3. These directions in our opinion are clearly wrong. The law with regard to a retracted confession, or rather its evidentiary value when it is sought to be used as against a co-accused, is well settled so far as this Court is concerned. It has been laid down in a long series of cases of which it is necessary only to refer to the cases of Yasin v. Emperor (1901) 28 Cal. 689 and Emperor v. Lalit Mohan Chuckerbutty (1911) 38 Cal. 559, that a retracted confession should carry practically no weight as against the person other than the maker, because it is not made on oath, it is not tested by cross-examination and its truth is denied by the maker himself who has lied on one or other of the occasions and the very fullest corroboration would be necessary in such a case, far more than would be demanded for the sworn testimony of an accomplice on oath. The learned Judge's direction therefore with regard to the evidentiary value of retracted confession that is sought to be used against the co-accused must be held to have been wrong. The conviction and sentence passed on the appellants based on a verdict obtained after such misdirection cannot possibly be sustained.
4. The second kind of evidence, to which reference has already been made, consists in the recovery of certain articles alleged to have been the proceeds of the dacoity from the houses of the different accused persons. 'We have perused the summary of the evidence on this point as noted by the learned Sessions Judge in his charge to the jury. We agree with him that so far as the appellants Nos. 1 to 4 are concerned and with regard to the articles that were said to have been recovered from their houses the evidence of identification is certainly not strong and the evidence to use the word of the learned Judge, is rather of a weak character. As regards the articles alleged to have been recovered from the appellants Nos. 5 and 6 the evidence no doubt is somewhat stronger; but it will be seen that the evidence of identification with regard to those articles proceeds from the very same witnesses whose identification of the articles alleged to have been recovered from the first four appellants has not been considered satisfactory or convincing by the learned Judge as observed above. These witnesses are Asgar Ali, his wife Tarikannessa, his mother-in-law Osimannesa and his maternal aunt-in-law Moyjan Bewa.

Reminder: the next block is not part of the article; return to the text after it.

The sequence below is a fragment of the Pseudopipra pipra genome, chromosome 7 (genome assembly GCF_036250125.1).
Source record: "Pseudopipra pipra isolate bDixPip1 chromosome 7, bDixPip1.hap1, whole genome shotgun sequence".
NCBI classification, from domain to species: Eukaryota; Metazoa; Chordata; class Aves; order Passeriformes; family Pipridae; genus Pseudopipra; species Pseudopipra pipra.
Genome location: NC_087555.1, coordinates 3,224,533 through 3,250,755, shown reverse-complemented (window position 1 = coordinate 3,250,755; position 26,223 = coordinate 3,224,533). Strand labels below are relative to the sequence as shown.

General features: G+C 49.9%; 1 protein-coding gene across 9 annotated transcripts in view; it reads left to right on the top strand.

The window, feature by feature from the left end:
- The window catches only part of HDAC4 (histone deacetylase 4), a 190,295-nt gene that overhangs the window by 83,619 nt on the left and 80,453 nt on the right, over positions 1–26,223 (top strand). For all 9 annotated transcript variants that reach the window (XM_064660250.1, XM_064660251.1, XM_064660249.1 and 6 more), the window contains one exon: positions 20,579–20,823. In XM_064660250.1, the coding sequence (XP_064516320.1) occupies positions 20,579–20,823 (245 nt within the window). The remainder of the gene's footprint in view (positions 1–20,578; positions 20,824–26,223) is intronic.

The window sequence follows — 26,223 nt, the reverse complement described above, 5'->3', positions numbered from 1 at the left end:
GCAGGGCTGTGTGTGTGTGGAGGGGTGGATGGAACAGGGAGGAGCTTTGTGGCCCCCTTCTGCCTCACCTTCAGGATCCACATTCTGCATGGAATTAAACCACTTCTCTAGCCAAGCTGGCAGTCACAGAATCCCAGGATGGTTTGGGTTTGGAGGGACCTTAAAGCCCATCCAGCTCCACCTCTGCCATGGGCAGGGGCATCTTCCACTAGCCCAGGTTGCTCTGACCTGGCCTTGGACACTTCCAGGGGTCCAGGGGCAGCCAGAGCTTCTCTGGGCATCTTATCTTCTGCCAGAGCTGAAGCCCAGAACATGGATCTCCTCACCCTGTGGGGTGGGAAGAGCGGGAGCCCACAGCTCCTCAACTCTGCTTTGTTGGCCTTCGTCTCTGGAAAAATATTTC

5. We do not think that upon evidence of this character we should be justified in directing a further trial of the accused persons in this ease. We accordingly set aside the convictions of and the sentences passed on the appellants and direct that they be acquitted. Such of the appellants as may be on bail are now to be discharged from their bail bonds, and those who are in jail should be released forthwith.